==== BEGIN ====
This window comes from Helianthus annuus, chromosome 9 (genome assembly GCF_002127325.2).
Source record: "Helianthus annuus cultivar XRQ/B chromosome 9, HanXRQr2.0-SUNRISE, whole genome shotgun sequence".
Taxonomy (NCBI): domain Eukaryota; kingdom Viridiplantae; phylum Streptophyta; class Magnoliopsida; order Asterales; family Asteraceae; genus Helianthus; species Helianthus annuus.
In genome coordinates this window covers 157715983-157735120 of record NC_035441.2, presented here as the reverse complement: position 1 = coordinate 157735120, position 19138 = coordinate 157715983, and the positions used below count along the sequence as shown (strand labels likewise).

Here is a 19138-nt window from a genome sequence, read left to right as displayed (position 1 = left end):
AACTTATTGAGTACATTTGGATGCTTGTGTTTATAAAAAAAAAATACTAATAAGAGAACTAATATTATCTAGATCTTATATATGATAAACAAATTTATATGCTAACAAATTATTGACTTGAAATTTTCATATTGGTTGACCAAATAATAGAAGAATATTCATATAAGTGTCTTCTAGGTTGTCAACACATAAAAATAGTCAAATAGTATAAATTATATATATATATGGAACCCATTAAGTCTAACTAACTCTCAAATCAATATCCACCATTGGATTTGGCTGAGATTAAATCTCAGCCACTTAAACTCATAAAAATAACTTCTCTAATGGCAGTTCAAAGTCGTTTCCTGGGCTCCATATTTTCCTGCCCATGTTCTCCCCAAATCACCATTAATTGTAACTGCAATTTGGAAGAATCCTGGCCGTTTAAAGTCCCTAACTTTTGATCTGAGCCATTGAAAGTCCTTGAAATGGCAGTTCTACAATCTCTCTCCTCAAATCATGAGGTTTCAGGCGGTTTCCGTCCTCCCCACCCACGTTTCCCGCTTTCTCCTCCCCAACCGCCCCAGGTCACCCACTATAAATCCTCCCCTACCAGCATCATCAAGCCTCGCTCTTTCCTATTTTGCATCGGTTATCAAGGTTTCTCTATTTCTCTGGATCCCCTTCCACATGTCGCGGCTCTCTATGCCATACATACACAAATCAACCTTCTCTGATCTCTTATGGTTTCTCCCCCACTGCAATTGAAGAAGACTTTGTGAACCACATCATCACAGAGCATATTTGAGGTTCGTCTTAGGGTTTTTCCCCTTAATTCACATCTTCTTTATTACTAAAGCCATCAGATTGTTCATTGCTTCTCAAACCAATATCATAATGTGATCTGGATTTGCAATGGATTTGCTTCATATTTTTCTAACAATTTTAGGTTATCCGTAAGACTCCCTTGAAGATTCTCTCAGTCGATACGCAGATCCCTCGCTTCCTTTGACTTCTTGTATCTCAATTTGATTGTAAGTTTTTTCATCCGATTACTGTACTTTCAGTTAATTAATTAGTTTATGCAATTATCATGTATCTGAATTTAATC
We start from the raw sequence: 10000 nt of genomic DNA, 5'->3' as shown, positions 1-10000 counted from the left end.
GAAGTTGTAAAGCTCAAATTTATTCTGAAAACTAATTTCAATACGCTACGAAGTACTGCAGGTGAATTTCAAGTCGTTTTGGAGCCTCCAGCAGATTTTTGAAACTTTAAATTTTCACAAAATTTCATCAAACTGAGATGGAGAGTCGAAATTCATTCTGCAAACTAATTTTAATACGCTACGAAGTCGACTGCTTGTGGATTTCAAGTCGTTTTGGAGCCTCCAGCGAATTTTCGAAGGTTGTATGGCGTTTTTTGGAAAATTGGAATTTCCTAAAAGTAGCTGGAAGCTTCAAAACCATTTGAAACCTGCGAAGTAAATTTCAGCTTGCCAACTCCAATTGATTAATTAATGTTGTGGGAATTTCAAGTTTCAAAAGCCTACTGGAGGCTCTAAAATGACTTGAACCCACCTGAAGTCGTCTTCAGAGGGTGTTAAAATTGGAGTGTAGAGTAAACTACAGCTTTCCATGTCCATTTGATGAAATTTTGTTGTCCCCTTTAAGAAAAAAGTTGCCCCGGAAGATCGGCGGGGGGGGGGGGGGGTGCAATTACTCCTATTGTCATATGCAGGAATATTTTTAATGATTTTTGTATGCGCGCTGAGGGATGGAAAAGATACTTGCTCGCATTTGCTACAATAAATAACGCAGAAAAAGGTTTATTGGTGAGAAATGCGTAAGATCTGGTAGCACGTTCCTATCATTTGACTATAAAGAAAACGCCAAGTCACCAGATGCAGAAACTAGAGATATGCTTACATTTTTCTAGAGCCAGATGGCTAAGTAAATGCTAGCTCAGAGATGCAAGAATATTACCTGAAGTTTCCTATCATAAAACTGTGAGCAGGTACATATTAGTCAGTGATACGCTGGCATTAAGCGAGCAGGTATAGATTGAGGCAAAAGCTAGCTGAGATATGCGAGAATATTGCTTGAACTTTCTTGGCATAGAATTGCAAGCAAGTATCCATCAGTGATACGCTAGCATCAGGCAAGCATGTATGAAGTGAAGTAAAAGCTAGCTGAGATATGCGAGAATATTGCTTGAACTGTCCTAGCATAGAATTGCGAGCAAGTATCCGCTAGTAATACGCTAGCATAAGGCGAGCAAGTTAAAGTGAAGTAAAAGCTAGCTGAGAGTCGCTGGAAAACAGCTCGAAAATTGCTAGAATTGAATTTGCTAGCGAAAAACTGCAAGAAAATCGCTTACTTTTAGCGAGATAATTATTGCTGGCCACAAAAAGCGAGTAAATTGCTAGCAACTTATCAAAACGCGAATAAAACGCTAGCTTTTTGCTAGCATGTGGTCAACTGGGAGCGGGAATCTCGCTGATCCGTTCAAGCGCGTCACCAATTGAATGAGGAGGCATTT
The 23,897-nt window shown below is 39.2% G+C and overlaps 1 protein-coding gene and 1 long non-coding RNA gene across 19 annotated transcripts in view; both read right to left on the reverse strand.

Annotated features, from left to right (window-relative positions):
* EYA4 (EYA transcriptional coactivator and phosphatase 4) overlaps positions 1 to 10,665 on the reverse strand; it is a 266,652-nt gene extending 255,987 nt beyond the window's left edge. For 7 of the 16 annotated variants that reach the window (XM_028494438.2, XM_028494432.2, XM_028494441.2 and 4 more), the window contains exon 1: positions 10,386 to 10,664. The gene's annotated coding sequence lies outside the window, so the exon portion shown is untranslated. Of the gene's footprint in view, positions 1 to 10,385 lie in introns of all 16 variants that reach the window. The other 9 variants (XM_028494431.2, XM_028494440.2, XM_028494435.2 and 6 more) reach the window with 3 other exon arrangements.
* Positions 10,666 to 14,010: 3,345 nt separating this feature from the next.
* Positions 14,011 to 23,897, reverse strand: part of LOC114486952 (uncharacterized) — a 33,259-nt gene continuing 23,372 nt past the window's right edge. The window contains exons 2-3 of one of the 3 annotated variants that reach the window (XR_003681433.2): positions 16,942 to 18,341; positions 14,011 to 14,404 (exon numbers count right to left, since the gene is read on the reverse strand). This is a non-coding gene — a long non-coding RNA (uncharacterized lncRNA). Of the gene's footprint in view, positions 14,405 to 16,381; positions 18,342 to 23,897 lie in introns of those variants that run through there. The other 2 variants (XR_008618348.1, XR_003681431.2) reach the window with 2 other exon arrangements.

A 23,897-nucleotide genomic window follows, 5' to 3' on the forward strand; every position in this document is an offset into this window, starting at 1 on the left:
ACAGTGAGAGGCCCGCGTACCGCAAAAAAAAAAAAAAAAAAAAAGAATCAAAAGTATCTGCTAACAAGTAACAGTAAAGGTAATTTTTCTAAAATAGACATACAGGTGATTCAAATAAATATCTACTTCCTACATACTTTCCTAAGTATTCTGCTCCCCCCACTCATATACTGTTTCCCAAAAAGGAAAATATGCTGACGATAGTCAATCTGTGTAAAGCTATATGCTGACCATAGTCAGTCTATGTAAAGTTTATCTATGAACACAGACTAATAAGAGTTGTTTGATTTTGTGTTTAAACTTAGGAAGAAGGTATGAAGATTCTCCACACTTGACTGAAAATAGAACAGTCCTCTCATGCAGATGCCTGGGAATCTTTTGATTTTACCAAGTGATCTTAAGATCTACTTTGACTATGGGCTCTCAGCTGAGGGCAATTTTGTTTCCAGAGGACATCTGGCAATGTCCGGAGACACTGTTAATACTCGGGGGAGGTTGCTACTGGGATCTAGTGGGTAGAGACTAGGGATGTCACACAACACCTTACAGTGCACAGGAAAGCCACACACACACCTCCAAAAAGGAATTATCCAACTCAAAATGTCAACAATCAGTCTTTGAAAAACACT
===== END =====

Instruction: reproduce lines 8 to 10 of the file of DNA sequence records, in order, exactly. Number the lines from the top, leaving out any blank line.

GAAGTTGTAAAGCTCAAATTTATTCTGAAAACTAATTTCAATACGCTACGAAGTACTGCAGGTGAATTTCAAGTCGTTTTGGAGCCTCCAGCAGATTTTTGAAACTTTAAATTTTCACAAAATTTCATCAAACTGAGATGGAGAGTCGAAATTCATTCTGCAAACTAATTTTAATACGCTACGAAGTCGACTGCTTGTGGATTTCAAGTCGTTTTGGAGCCTCCAGCGAATTTTCGAAGGTTGTATGGCGTTTTTTGGAAAATTGGAATTTCCTAAAAGTAGCTGGAAGCTTCAAAACCATTTGAAACCTGCGAAGTAAATTTCAGCTTGCCAACTCCAATTGATTAATTAATGTTGTGGGAATTTCAAGTTTCAAAAGCCTACTGGAGGCTCTAAAATGACTTGAACCCACCTGAAGTCGTCTTCAGAGGGTGTTAAAATTGGAGTGTAGAGTAAACTACAGCTTTCCATGTCCATTTGATGAAATTTTGTTGTCCCCTTTAAGAAAAAAGTTGCCCCGGAAGATCGGCGGGGGGGGGGGGGGGTGCAATTACTCCTATTGTCATATGCAGGAATATTTTTAATGATTTTTGTATGCGCGCTGAGGGATGGAAAAGATACTTGCTCGCATTTGCTACAATAAATAACGCAGAAAAAGGTTTATTGGTGAGAAATGCGTAAGATCTGGTAGCACGTTCCTATCATTTGACTATAAAGAAAACGCCAAGTCACCAGATGCAGAAACTAGAGATATGCTTACATTTTTCTAGAGCCAGATGGCTAAGTAAATGCTAGCTCAGAGATGCAAGAATATTACCTGAAGTTTCCTATCATAAAACTGTGAGCAGGTACATATTAGTCAGTGATACGCTGGCATTAAGCGAGCAGGTATAGATTGAGGCAAAAGCTAGCTGAGATATGCGAGAATATTGCTTGAACTTTCTTGGCATAGAATTGCAAGCAAGTATCCATCAGTGATACGCTAGCATCAGGCAAGCATGTATGAAGTGAAGTAAAAGCTAGCTGAGATATGCGAGAATATTGCTTGAACTGTCCTAGCATAGAATTGCGAGCAAGTATCCGCTAGTAATACGCTAGCATAAGGCGAGCAAGTTAAAGTGAAGTAAAAGCTAGCTGAGAGTCGCTGGAAAACAGCTCGAAAATTGCTAGAATTGAATTTGCTAGCGAAAAACTGCAAGAAAATCGCTTACTTTTAGCGAGATAATTATTGCTGGCCACAAAAAGCGAGTAAATTGCTAGCAACTTATCAAAACGCGAATAAAACGCTAGCTTTTTGCTAGCATGTGGTCAACTGGGAGCGGGAATCTCGCTGATCCGTTCAAGCGCGTCACCAATTGAATGAGGAGGCATTT
The 23,897-nt window shown below is 39.2% G+C and overlaps 1 protein-coding gene and 1 long non-coding RNA gene across 19 annotated transcripts in view; both read right to left on the reverse strand.

Annotated features, from left to right (window-relative positions):